Handguns Self Defense

After Action Report: KR Training Red Dot Pistol Essentials

One of the most important fundamentals of pistol shooting is sight alignment. A red dot sight (RDS) provides a lot of benefits but requires a different approach to sight alignment fundamentals. KR Training's course addresses the RDS fundamentals.

I resisted mounting a red dot sight (RDS) to my pistols for quite some time. This mainly stemmed from the lack of an industry standard to mount them and me not wanting to mill a slide for a RDS I might not like. However, that resistance has waned given the evidence of more gun manufacturers making optic ready pistols, more optic manufacturers offering one or more RDS optics in their product line up, and seeing more and more RDS optics at IDPA competitions. I finally caved and picked up an RDS ready pistol when Heckler & Koch put out an optics ready VP9. Given my propensity to seek training to level up my game, I registered (some time ago) and recently attended the Red Dot Pistol Essentials course offered by KR Training.

Personally, I actively avoid spending a lot of time on the range during mid summer in Texas. Early morning and late evenings are not so bad, but a full day on range during this time of the year is brutal. Nonetheless, I attended. I’ll start by saying that the staff at KR Training understands the environmental challenges of holding a full day training course in these conditions and did their best to balance range and classroom to minimize the exhaustion experienced when training in these conditions. This one of the many things I’m growing to love about KR Training.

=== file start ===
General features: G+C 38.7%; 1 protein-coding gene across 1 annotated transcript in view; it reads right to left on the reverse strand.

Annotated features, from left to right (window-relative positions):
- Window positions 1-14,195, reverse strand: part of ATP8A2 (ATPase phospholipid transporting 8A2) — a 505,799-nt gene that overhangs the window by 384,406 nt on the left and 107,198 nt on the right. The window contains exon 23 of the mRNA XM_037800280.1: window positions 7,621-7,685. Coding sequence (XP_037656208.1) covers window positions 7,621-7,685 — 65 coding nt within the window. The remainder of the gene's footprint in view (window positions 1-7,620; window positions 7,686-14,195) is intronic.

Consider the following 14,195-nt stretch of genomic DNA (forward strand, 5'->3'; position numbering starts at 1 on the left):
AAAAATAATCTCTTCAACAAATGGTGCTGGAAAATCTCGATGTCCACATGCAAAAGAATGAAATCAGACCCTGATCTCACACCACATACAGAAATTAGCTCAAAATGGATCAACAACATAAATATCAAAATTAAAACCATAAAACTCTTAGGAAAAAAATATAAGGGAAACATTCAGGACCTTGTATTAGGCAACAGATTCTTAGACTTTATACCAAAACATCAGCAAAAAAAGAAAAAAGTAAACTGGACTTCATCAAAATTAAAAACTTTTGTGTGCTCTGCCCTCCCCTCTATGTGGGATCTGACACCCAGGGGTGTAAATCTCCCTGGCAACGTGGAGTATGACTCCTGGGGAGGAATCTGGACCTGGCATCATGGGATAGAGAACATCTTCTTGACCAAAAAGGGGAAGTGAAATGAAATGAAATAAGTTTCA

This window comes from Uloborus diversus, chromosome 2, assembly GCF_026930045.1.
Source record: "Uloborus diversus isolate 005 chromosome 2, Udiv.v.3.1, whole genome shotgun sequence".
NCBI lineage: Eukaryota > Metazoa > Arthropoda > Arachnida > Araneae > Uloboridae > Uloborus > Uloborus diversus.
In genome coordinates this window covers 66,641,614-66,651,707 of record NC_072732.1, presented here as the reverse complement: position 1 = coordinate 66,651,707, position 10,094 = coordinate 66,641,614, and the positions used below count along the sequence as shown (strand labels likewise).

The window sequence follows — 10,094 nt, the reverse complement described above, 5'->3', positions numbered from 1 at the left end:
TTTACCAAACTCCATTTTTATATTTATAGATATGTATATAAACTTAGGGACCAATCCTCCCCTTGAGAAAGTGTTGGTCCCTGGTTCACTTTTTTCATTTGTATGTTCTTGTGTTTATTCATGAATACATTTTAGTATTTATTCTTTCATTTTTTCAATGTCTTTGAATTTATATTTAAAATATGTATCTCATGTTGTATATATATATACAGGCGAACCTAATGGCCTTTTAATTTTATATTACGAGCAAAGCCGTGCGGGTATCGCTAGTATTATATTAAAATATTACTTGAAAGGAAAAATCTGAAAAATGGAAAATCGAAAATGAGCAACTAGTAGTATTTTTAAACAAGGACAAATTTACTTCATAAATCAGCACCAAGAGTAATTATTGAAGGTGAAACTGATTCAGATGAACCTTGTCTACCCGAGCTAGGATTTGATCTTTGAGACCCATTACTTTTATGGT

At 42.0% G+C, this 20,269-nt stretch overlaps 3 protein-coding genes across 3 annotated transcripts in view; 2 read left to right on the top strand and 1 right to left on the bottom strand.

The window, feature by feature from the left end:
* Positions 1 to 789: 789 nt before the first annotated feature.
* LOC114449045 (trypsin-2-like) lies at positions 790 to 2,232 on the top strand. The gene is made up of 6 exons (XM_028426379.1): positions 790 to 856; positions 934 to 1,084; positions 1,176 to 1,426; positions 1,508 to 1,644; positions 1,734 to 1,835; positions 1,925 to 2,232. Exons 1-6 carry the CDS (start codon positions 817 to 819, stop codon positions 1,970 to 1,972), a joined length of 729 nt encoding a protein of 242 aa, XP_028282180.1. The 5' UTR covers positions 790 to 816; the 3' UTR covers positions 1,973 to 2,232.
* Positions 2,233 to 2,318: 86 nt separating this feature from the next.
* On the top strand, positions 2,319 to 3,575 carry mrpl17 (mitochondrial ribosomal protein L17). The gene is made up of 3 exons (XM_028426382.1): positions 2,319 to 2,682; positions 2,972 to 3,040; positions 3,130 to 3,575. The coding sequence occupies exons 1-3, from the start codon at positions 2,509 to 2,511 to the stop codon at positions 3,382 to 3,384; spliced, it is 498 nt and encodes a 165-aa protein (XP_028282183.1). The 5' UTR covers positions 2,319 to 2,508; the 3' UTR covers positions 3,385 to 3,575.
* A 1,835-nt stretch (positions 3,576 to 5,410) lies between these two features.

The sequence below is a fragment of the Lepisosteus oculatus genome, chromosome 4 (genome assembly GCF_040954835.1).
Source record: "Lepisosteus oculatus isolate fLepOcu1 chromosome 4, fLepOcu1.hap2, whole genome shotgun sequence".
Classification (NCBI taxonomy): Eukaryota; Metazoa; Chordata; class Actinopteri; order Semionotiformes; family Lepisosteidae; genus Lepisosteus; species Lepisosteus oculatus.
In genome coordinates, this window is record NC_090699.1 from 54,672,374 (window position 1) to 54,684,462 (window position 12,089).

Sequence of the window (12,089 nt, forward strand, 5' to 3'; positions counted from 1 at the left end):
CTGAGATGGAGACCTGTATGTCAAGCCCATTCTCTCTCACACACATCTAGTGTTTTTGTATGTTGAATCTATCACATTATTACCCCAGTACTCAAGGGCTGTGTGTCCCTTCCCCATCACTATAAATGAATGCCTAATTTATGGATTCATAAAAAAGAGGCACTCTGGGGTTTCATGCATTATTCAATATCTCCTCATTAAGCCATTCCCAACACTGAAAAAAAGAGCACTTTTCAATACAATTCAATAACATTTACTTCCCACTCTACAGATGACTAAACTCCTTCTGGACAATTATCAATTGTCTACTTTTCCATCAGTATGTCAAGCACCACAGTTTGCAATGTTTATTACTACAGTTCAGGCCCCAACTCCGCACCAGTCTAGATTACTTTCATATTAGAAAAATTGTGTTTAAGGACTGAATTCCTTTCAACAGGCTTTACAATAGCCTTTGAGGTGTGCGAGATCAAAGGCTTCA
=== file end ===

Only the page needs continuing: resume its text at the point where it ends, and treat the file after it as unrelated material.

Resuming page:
The Red Dot Pistol Essentials course is an introductory course to using the RDS optics on pistols with a duration of about six (6) to seven (7) hours. There is an expectation of students to already be familiar with safe firearm handling and have a rudimentary understanding of pistol handling fundamentals.

The day began in the classroom with Karl Rehn, the owner of KR training who acted as an assistant for this course, introducing himself and a safety briefing. Following the safety briefing, Sean Hoffman, the lead instructor for the course, introduced himself. This was the second training course I’ve attended under Sean Hoffman’s instruction. The students then introduced themselves and vocalized what they were each hoping to get from the course. Sean does an amazing job at remembering individual student goals and emphasizing course elements that aid the student in getting what they expected out of the course.

I wasn’t exactly sure what I was looking for out of the course. Prior to the course, I’ve struggled mostly with finding the dot on presentation. Beyond that I was hoping the course would help me know what I don’t know I should know about RDS optics on pistols. That may sound a bit vague, but even though I’ve been carrying a RDS equipped VP9 for several months and previously taking a course with it, I’m still uncertain whether or not the confidence I have with it is a result of a lack of competence and ego or something else.

When attending a training course, I like to leave my ego at the door and keep an open mind to try what the instructor suggests. The idea is to internalize the knowledge that is offered that can be evaluated at a later time. After all, I’ve made a monetary and time investment to help level me up. Keeping an open mind helps maximize the return on the investment.